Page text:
Inclusive leaders also often practice behavior modeling (showing by personal example the actions and behaviors you want from employees). This isn’t done merely to set an example. Behavior modeling delivers actual business results. As we noted in a prior post, research from Catalyst illustrates that employees who observe selfless behavior in their managers are more likely to report feeling included and engaged in their work and their teams. They also report feeling more innovative, suggesting new product ideas, and going beyond the call of duty, among other benefits.

One of the greatest advantages of inclusive leadership is that it unleashes the intelligence and creativity of your entire team. This means you no longer have to be the sole source of great ideas 24/7. And when you’re no longer trying to shoulder that heavy burden alone, you just might find yourself becoming a happier, more effective

Tuesday, August 26, 2014

Revisiting Employee Motivation … and the Power of a Single Word

Part of the challenge of managing people is learning how to motivate them.

In a previous post, we asked, “Is Employee Motivation Increasingly Beyond Our Control?,” citing research that claims employees are less motivated by traditional extrinsic rewards (raises, bonuses, promotions, etc.) and increasingly motivated by intrinsic rewards (an internal sense of achievement and satisfaction) that can’t be handed out by employers.

The good news is that motivating employees to greater levels of achievement is definitely not beyond our control, and both extrinsic and intrinsic rewards can be powerful motivational tools. But it’s important to remember that motivation isn’t driven by “rewards” alone.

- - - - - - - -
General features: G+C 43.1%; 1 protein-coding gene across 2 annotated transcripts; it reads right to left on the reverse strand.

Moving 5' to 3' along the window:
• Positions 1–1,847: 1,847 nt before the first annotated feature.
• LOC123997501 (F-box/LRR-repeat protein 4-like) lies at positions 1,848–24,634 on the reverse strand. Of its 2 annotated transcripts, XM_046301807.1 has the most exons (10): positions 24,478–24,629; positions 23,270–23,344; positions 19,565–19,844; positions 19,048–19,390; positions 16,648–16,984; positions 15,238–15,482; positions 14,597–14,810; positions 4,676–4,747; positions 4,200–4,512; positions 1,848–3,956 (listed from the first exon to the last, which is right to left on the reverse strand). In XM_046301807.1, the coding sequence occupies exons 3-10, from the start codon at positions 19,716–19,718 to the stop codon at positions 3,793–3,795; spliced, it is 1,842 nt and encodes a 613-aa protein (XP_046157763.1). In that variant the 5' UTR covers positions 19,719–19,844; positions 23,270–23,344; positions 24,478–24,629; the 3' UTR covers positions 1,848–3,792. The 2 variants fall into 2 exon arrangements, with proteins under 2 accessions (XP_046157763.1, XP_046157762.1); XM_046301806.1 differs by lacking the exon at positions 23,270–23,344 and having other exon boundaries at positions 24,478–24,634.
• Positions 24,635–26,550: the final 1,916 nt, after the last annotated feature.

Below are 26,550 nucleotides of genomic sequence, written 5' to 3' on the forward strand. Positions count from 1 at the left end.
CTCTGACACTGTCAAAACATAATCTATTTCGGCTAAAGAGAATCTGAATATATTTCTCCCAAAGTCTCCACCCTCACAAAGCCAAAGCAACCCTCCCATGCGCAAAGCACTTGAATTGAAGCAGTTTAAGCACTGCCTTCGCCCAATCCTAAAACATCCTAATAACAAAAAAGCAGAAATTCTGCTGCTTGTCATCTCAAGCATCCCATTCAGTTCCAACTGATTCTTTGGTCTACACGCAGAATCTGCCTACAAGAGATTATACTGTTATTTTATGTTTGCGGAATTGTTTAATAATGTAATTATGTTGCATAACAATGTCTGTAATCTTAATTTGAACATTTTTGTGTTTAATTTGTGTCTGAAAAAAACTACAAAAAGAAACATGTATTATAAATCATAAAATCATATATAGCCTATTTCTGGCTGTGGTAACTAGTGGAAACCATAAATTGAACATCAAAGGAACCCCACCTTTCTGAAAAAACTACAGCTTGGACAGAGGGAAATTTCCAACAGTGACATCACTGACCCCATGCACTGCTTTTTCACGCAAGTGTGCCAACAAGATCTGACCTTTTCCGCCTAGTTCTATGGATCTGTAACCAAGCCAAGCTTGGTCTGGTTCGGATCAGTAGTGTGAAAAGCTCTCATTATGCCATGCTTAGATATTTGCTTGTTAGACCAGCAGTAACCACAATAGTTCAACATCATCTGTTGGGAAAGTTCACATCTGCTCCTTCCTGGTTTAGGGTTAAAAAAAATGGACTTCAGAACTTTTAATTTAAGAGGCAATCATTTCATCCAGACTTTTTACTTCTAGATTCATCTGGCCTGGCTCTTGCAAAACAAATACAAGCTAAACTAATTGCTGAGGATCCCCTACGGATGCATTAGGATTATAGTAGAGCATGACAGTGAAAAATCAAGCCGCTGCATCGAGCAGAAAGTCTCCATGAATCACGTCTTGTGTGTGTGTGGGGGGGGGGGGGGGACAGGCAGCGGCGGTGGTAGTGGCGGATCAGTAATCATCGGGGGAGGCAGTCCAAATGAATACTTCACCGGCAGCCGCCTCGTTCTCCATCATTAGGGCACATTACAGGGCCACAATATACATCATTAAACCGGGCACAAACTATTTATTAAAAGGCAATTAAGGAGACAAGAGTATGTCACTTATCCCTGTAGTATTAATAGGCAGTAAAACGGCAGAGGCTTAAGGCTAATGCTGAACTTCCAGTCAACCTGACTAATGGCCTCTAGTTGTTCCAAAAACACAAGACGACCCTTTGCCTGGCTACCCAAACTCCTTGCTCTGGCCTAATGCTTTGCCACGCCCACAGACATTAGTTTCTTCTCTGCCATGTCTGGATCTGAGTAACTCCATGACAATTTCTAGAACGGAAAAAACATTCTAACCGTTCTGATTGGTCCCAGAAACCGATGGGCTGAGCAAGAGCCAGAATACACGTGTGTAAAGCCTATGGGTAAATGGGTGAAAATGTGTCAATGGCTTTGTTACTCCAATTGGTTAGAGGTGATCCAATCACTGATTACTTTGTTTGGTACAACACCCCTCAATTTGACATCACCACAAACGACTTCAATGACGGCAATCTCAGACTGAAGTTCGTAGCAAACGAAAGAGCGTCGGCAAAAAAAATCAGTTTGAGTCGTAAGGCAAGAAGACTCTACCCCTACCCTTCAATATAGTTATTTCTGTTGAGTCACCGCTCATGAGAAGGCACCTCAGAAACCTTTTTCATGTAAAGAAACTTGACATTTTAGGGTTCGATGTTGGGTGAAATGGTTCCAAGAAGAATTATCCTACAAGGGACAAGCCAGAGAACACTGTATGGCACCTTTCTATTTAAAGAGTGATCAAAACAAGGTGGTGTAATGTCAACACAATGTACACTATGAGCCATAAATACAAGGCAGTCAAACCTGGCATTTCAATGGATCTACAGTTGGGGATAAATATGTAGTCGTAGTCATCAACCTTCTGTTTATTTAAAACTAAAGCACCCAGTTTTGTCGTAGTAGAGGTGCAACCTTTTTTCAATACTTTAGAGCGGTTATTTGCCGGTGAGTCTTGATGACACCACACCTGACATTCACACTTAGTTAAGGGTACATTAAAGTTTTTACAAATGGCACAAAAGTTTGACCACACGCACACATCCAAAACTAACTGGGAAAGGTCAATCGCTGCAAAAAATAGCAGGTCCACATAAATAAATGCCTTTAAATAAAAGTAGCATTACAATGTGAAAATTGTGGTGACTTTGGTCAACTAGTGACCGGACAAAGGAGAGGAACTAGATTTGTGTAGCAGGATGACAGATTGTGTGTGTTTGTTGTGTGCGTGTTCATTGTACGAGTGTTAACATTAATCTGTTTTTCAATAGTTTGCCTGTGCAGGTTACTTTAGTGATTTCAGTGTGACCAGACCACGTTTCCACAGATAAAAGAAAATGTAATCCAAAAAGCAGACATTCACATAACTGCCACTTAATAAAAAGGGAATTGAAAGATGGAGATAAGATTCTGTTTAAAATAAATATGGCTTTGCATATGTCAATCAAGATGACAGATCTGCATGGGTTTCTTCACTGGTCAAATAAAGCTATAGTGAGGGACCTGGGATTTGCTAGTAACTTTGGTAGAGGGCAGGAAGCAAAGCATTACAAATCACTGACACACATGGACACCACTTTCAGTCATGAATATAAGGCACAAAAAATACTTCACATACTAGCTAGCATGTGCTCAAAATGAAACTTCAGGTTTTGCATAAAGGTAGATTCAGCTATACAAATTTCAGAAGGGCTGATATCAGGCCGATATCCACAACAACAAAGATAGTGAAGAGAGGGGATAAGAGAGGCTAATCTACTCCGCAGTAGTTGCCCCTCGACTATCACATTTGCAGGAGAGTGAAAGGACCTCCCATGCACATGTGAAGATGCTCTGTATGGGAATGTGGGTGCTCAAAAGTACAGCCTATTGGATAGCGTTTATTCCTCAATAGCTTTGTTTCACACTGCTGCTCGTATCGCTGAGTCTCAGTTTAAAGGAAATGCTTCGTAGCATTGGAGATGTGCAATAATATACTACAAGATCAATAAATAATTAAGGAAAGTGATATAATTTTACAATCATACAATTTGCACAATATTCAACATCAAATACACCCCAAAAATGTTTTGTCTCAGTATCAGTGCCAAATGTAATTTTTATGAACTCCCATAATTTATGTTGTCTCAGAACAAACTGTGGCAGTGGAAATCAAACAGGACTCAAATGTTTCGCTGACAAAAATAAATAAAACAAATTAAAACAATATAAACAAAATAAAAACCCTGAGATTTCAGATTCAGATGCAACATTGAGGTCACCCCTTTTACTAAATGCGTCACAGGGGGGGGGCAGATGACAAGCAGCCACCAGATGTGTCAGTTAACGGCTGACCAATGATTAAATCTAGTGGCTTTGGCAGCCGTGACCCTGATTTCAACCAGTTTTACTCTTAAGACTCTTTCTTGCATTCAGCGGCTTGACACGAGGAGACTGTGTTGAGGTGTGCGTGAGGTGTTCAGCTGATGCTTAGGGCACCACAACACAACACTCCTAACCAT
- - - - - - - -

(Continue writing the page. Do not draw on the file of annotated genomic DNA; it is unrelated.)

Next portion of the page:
A recent post on the Harvard Business Review blog site tells us that “Managers Can Motivate Employees with One Word.” That word is … together.

The post’s author, Heidi Grant Halvorson, quotes new findings from researchers at Stanford University who brought people together in small groups, then separated them to work alone on challenging puzzles. But the researchers also did something quite fascinating: they told a portion of these individuals that they would be working on their puzzles together, despite being in different rooms. These people were also told they would receive a tip at some point from a team member to help them solve their puzzle. The researchers categorized these individuals as “psychologically together.”

For the other portion of individuals in this study—the ones who made up the “psychologically alone” category—researchers made no mention of the word “together,” and these people were told that a researcher would provide them with a helpful tip at some point. As Halvorson notes, “All the participants were in fact working alone on the puzzles. The only real difference was the feeling that being told they were working ‘together’ might create.”

And what a difference it was. Halvorson reports that “participants in the psychologically together category worked 48% longer, solved more problems correctly, and had better recall for what they had seen. They also said that they felt less tired and depleted by the task. They also reported finding the puzzle more interesting when working together.” The word “together” signals to employees that they’re connected to others they can trust and who are working with them toward the same goal.

Halvorson goes on to urge managers “to make use of this word with far greater frequency … Let ‘together’ be a constant reminder to your employees that they are not alone, helping them to motivate them to perform their very best.”

Let’s be clear: Halvorson isn’t advocating that managers use the word “together” as a ruse or a way of tricking employees into feeling a sense of connectedness that doesn’t exist. This cannot be a hollow gesture. Managers must actually be team builders, nurturing work environments that promote collaboration and teamwork. They must also model the right behaviors. Only within such an environment can the word “together” have real impact.